Agile Project Management Methodolgy

While researching sources to use in my project management blog post, I came across an article called “Top 10 Project Management Trends For 2012” written by J. LeRoy Ward from ESI International.  The trends that Mr. Ward enumerates in his article relate to changes in the project management practice (PjM), changes in management perception of the value achieved by using project management principles and the employment landscape for project management professionals.

The full text of this article is available at  I will cover the widespread adoption of Agile in this post while my second post will cover the adoption of collaboration software tools.  Together these two trends will have a profound impact on PjM and project success rate.

Traditionally, PjM used the waterfall model popularized by Dr. Winston Royce in his seminal paper entitled “Managing the Development of Large Software Systems,” advocating a production line method to software development in which each phase must be completed before the next phase is started with little to no iteration or communication between phases.  Although it made sense to use this methodology in the 70’s and 80’s when expertise was highly specialized and computing resources were scarce, it soon became apparent that errors and changes found in later phases of development were extremely costly to address.  These errors or changes required stopping the current phase and going back to previous phases to fix or change requirements thus adding expensive delays to the project, increasing cost and in some cases completely abandoning the project due to severity of the errors discovered at a late stage of development.

With the advent of the internet and dramatic cost reduction in computing resources, alternative project management methodologies are being experimented to address inherent drawbacks in the waterfall model.  Over the years, Agile project management methodology has gained popularity. Agile uses a different approach to project development.  It attempts to provide many opportunities to assess the direction of a project throughout the development lifecycle. This is achieved through regular cadences of work which are known as sprints or iterations, at the end of which teams must present a shippable increment of work.  This iterative process allows project teams to quickly adapt to changes or error detected in an iteration. Another benefit of Agile is allowing project teams to divide a large deliverable into key components prioritized by the customer thus allowing them to introduce products faster to the market.  Customers can evaluate the reception of the product and then decide to either expand or shut down the project.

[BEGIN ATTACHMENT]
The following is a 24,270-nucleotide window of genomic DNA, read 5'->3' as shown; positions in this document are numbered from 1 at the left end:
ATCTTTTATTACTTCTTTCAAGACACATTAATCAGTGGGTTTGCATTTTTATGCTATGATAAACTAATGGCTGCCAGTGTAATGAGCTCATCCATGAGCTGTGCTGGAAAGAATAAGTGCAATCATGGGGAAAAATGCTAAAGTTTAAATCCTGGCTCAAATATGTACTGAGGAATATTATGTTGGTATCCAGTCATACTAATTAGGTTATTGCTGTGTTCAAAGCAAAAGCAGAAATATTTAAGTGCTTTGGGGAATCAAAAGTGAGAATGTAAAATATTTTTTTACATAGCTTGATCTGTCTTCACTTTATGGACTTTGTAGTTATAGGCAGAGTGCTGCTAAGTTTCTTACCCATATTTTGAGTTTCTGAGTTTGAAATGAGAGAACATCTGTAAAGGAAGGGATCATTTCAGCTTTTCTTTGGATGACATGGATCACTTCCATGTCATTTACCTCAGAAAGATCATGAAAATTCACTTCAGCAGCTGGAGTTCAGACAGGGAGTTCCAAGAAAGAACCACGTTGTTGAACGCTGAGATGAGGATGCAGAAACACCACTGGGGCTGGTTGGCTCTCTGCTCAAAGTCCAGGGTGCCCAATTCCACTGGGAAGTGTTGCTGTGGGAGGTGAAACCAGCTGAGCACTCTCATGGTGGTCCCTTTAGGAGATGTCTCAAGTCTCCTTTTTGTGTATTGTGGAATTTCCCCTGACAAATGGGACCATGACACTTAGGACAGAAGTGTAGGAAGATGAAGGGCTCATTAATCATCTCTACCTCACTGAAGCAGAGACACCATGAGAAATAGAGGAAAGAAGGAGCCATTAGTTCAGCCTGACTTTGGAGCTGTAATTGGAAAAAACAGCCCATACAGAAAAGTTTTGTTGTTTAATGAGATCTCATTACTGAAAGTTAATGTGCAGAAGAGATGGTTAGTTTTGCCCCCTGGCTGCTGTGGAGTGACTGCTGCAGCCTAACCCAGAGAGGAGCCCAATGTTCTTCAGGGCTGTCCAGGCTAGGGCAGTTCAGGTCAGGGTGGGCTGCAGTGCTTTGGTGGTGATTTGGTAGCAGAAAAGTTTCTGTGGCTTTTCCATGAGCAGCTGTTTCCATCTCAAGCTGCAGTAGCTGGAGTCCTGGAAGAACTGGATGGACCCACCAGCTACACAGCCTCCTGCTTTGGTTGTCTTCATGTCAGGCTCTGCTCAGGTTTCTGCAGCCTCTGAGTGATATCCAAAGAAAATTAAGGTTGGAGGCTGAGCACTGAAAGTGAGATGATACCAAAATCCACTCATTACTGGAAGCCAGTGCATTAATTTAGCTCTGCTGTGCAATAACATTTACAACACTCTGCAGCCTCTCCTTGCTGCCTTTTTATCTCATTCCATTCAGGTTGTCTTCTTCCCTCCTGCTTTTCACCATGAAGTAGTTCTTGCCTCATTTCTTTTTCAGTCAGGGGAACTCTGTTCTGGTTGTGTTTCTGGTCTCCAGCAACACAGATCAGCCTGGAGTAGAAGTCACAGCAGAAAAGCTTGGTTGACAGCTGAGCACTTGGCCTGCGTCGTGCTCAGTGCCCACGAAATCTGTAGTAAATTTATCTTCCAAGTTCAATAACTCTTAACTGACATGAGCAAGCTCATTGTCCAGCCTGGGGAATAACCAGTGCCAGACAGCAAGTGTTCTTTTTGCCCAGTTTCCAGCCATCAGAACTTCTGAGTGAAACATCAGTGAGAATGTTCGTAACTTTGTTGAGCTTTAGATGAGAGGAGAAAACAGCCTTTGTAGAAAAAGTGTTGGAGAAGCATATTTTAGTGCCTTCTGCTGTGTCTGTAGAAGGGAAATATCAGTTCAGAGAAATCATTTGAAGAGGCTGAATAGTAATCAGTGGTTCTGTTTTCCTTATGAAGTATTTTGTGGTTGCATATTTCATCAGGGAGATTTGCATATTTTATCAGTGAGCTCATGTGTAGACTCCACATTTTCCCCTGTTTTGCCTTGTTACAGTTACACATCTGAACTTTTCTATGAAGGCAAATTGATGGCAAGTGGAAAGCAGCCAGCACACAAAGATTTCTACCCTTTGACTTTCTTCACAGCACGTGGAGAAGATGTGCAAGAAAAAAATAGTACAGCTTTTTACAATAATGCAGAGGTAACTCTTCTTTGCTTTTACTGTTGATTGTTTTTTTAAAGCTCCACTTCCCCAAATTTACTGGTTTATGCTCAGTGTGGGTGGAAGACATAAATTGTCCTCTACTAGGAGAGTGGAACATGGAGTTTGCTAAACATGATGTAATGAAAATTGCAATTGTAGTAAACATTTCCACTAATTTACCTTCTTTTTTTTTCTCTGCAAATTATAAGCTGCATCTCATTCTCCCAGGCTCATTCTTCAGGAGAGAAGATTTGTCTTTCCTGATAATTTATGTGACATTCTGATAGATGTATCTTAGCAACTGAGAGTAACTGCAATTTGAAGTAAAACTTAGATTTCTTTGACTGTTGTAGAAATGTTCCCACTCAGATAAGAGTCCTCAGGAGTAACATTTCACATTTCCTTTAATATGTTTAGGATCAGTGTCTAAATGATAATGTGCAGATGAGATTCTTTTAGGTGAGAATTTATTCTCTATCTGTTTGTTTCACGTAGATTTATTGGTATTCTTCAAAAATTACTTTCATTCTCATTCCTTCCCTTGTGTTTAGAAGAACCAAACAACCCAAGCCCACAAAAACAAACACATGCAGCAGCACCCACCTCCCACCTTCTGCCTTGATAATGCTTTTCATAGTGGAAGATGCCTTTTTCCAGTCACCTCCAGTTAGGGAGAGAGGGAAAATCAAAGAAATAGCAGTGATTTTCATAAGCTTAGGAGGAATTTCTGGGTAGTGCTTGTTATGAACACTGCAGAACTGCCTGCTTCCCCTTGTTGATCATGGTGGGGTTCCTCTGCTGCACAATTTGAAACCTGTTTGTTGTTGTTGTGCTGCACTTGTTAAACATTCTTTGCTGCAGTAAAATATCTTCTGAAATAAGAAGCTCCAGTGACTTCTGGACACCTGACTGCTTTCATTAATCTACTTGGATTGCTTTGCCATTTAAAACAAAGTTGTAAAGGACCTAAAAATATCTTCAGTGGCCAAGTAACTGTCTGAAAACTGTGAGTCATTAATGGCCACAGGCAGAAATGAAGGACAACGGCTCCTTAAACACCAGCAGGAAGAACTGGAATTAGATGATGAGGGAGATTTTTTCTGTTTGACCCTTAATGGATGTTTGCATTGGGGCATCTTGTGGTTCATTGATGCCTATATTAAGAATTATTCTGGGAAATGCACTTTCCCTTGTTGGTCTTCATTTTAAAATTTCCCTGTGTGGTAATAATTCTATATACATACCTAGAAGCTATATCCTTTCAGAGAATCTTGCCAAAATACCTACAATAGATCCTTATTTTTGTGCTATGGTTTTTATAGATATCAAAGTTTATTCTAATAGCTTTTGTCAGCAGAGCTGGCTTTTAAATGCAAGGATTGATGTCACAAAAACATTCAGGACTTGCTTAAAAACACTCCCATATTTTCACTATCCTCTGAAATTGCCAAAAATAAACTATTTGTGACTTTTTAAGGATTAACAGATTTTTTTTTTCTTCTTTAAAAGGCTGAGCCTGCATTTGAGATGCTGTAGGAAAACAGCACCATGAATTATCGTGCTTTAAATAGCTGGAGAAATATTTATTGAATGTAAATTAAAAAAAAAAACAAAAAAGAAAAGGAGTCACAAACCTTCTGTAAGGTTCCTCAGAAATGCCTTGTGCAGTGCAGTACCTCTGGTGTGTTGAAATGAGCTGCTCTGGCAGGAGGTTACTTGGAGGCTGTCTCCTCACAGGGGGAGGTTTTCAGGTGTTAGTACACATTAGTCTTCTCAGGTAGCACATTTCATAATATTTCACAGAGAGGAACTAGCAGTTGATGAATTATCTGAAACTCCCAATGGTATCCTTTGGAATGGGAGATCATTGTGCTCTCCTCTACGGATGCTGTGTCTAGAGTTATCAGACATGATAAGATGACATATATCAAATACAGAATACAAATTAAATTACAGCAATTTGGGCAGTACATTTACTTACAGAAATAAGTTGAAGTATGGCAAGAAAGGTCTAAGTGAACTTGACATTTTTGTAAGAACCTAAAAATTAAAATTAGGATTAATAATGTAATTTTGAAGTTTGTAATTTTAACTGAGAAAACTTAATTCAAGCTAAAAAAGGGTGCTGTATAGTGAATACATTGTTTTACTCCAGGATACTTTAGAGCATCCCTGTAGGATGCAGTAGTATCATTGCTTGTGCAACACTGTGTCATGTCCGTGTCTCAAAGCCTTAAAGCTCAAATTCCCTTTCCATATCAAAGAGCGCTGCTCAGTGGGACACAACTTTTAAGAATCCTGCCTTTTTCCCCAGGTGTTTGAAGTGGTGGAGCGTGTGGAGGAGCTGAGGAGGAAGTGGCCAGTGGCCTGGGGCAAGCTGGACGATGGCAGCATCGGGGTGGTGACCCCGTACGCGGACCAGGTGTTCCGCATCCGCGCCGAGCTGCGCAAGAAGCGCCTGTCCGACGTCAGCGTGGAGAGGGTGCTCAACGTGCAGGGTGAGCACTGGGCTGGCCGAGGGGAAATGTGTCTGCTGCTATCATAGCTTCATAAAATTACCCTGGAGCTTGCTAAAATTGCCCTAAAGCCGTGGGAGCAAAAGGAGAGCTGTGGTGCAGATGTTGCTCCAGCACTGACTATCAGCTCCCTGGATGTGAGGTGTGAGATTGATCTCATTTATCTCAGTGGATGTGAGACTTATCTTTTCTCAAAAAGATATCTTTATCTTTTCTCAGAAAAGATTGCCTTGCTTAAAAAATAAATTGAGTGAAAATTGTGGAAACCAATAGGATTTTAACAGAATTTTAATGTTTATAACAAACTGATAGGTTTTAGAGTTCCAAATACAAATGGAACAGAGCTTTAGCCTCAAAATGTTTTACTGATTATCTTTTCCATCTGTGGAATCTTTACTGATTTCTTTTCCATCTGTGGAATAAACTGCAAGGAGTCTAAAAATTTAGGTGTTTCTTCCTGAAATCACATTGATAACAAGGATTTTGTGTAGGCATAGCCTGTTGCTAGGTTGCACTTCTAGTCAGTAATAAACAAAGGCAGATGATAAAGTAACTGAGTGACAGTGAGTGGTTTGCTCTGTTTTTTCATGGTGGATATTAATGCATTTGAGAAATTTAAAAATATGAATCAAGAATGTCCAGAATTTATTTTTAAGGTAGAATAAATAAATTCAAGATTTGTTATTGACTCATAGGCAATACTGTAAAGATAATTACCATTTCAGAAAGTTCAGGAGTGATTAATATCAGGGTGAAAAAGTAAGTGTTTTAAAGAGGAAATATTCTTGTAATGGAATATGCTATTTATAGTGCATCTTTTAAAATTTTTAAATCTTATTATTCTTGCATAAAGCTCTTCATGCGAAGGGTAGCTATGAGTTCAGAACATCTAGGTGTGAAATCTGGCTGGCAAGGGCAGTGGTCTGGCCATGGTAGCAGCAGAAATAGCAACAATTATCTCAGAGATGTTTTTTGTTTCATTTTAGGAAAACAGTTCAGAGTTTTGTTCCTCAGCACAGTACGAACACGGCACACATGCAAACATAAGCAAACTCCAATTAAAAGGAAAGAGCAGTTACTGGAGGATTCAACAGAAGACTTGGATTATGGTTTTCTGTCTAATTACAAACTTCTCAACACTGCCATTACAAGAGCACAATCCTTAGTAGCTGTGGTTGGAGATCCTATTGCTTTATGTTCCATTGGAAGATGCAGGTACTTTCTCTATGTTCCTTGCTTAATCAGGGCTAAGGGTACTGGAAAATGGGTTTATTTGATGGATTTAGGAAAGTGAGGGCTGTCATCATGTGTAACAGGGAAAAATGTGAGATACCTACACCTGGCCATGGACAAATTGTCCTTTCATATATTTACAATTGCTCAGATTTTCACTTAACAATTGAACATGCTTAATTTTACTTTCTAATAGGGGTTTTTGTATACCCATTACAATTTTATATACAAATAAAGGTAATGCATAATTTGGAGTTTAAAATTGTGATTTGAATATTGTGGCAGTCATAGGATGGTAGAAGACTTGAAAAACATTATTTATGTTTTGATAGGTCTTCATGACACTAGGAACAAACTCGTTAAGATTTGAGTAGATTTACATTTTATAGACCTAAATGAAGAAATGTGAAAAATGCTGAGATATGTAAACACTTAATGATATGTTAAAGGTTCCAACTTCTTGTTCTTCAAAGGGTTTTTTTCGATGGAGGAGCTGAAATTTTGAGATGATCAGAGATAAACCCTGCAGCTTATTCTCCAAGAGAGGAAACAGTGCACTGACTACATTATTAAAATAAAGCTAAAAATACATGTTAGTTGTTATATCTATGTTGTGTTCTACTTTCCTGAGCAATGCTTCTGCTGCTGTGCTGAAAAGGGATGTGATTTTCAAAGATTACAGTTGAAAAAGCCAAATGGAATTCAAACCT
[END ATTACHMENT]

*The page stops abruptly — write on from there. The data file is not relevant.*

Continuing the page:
Thus, Agile provides greater flexibility and faster time to market for products.  It ensures higher project success rates as the cadences can be setup to ensure minimal resource usage per sprint.  Highly specialized and costly resources can be allocated in the just-in-time method to optimize usage and cost.  Nevertheless, project managers should be aware and manage the drawbacks of Agile such as spinning in a single iteration and scope creep.  As long as these issues are managed properly Agile or some hybrid form of Agile will become a dominant project management methodology of the future.

What are some of your experiences using Waterfall or Agile or both?


3 thoughts on “Agile Project Management Methodolgy

  1. I have experienced mainly agile methodologies but have experienced waterfall approaches as well. During a recent project of incorporating a new ERP system this past year the project managers involved had biweekly meetings with all project members to make sure progress was reviewed. These meetings allowed team members to quickly adapt to challenges and obstacles encountered during the implementation of the project. This agile approach led to a very successful project.

    I have been part of smaller projects as well in which I participated on a team that seemed to be more of a waterfall approach. The project manager lacked effective communication skills and decisive decision making abilities while not having any update meetings. They seemed to just want to incorporate the changes half-heartedly without analyzing or reviewing the progress of the project throughout the entire time the project was worked on. It was frustrating as it seemed we as team members had no say in the implementation of the project. The project was completed but had many errors that after implementation were discovered by end users. In my experiences the agile project management teams I have been on have been much more successful than the waterfall approaches. It would be interesting to hear back from others on their experiences.

  2. I do not have personal experience with the agile method of project management, but a good friend of mine is a software developer, and from what he has told me of his work (which he will do relentlessly once he gets started), it seems as if they use the agile approach. Their projects still have phases, but they are not completely distinct, and several people and/or groups work on different sections at the same time, while periodically running them together to make sure everything is compatible, which I think is what you refer to as “iterations.” Usually they do not have lengthy repair periods if something goes wrong, and they rarely miss deadlines. Even if they do, the software almost always works in some capacity, but may still require some tweaking to get it perfectly acceptable.

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